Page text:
Two Wolves – Who Will Win?

conflictMyths, Legends and Sharing Inspiration

Where do lessons of morality begin? Do they come in big packages that can’t be avoided? Or are they small gifts of opportunities to do the right thing? How small is to small when it comes to Walking Your Talk©?

There is an image circulating around Facebook sharing an old Cherokee legend and attributing the authorship to an anonymous person. Being a writer I often find it insulting when someone quotes a work, yet doesn’t give the credit to the original author. You have the Library of Alexandria at your fingertips. It doesn’t take much to look up an original artist for a picture or search for who originally said a particular quote you like. It only takes a bit of your time and a little effort.

Often times the “shared” information on social media networks are incorrect or inaccurate as well. So sometimes it really does help if you search for a legitimate source for information before you share the post or tweet and continue the process of misinformation.  Such is the case with the “Cherokee Legend” also known as “Two Wolves Within“. A story that has great wisdom and many lessons within its words.

Cherokee Legend

The post that inspired this short article is attributed to Cherokee Legend. In fact that’s what the post is called “Cherokee Legend” and it goes like this:

An old Cherokee is teaching his grandson about life. “A fight is going on inside me,” he said to the boy.

“It is a terrible fight and it is between two wolves. One is evil – he is anger, envy, sorrow, regret, greed, arrogance, self-pity, guilt, resentment, inferiority, lies, false pride, superiority, and ego.” He continued, “The other is good – he is joy, peace, love, hope, serenity, humility, kindness, benevolence, empathy, generosity, truth, compassion, and faith. The same fight is going on inside you – and inside every other person, too.”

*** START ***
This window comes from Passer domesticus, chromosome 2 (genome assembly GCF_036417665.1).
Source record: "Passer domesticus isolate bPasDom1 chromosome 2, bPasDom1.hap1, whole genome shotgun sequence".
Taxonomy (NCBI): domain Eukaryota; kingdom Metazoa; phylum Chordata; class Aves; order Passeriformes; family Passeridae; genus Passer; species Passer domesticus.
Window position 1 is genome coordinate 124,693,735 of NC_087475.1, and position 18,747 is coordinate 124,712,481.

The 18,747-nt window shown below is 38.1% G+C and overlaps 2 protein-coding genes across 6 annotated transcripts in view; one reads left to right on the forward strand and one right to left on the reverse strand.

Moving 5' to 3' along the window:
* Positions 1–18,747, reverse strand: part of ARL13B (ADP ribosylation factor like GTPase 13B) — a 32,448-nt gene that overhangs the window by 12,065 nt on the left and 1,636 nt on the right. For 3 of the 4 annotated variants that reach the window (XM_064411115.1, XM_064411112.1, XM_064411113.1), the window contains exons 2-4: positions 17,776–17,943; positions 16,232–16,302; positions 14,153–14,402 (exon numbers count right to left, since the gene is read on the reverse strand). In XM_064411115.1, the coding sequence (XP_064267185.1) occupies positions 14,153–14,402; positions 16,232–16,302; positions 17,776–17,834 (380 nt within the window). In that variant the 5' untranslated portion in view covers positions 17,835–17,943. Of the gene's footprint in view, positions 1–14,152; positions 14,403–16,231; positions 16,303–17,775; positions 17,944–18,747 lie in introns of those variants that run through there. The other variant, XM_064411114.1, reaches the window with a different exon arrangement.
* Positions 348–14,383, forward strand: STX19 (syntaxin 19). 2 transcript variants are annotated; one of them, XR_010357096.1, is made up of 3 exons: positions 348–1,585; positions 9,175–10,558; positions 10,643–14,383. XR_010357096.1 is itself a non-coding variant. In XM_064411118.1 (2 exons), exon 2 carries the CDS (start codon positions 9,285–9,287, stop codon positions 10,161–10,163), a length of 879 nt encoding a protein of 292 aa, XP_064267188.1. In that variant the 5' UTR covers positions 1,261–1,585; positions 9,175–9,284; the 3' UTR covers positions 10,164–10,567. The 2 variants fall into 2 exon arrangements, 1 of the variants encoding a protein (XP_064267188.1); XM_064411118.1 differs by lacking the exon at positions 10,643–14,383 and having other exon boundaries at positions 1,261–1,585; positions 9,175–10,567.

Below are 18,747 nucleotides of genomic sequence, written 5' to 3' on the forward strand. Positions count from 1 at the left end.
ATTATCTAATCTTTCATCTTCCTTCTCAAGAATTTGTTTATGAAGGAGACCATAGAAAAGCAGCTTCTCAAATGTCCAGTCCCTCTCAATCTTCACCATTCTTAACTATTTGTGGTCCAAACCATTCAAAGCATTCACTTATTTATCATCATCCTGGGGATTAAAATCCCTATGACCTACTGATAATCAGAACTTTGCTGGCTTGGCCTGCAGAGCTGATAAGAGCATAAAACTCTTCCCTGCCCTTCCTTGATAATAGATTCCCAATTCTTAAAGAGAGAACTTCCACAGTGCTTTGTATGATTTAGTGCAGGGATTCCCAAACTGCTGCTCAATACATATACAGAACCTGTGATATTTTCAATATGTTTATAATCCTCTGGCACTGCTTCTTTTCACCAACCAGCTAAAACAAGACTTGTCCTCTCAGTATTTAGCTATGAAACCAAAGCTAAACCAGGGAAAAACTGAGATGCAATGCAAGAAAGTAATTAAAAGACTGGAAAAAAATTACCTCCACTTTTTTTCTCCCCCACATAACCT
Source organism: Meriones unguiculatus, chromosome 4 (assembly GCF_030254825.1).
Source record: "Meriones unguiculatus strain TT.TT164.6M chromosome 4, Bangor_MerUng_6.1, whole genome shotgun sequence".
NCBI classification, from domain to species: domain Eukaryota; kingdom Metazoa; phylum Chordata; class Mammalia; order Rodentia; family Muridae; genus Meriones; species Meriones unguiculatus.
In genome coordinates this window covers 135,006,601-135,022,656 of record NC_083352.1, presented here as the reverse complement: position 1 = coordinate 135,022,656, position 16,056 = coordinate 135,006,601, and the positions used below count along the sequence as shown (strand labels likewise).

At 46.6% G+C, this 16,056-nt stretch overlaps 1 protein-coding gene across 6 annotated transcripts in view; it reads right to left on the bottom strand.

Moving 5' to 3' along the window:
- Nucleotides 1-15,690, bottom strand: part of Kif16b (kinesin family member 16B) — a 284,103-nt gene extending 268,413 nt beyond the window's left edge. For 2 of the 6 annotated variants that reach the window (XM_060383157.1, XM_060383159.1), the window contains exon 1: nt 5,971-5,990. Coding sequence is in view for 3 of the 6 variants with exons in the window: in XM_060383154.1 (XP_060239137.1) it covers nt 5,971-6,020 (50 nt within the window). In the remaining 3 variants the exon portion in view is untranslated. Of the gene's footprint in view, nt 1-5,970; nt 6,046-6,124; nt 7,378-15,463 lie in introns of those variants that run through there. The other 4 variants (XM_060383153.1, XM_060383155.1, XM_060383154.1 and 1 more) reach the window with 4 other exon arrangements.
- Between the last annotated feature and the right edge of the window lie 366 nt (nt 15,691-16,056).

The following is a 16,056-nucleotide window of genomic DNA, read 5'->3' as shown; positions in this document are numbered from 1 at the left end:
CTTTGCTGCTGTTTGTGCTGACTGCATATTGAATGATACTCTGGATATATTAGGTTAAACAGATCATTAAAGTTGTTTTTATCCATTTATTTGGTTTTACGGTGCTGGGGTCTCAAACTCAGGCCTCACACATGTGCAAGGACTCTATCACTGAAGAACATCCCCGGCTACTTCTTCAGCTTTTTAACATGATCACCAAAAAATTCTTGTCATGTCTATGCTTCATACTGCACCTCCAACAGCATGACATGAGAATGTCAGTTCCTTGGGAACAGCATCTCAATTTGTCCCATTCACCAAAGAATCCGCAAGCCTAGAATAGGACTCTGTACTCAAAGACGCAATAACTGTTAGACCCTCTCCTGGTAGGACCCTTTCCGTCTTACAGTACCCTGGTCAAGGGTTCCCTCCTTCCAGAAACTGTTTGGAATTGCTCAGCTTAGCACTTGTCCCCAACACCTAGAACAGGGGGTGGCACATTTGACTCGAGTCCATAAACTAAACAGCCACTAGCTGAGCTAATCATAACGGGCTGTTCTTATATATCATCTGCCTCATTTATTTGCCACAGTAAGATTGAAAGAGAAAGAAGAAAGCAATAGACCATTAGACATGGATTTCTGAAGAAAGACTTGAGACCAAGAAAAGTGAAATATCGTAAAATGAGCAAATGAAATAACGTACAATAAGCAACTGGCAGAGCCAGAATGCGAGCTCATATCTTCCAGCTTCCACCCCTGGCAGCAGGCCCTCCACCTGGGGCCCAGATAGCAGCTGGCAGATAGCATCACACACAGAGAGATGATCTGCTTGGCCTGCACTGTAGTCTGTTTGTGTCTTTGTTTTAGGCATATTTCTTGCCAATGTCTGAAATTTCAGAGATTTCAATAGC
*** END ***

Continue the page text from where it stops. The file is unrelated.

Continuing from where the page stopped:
The grandson thought about it for a minute and then asked his grandfather, “Which wolf will win?”

The old Cherokee simply replied, “The one you feed.”
Author Unknown

While the “legend” is a good one, it does a disservice to the original story. Many Cherokee see this version of the story as the “White man’s Tale” because it leaves out a vital part of the story.

Two Wolves Within 
The original “legend” is known as “Two Wolves Within” and put in context it provides greater insight and inspiration to the moral lesson being told. It is also attributed to Sequoyah, who developed the system of Cherokee writing.

This story was told to me by my Cherokee teacher. I have since researched the original story as much as I have been able to, but even then many people link the story to an anonymous Cherokee grandfather. But most I speak with who share the Cherokee history through oral tradition, attribute this “legend” to Sequoyah.

An old Grandfather said to his grandson, who came to him with anger at a friend who had done him an injustice, “Let me tell you a story. I too, at times, have felt a great hate for those that have taken so much, with no sorrow for what they do.

But hate wears you down, and does not hurt your enemy. It is like taking poison and wishing your enemy would die. I have struggled with these feelings many times.” He continued, “It is as if there are two wolves inside me. One is good and does no harm. He lives in harmony with all around him, and does not take offense when no offense was intended. He will only fight when it is right to do so, and in the right way.

But the other wolf, ah! He is full of anger. The littlest thing will set him into a fit of temper. He fights everyone, all the time, for no reason. He cannot think because his anger and hate are so great. It is helpless anger, for his anger will change nothing.

Sometimes, it is hard to live with these two wolves inside me, for both of them try to dominate my spirit.”

The boy looked intently into his Grandfather’s eyes and asked, “Which one wins, Grandfather?”

The Grandfather smiled and quietly said, “The one I feed.”
~ Sequoyah

You can learn more about the Cherokee at Legends of America – The Cherokee.

© Springwolfs Hanko
 © 2012 Springwolf, D.D., Ph.D. Springwolf Reflections / Springs Haven, LLC. All Rights Reserved.

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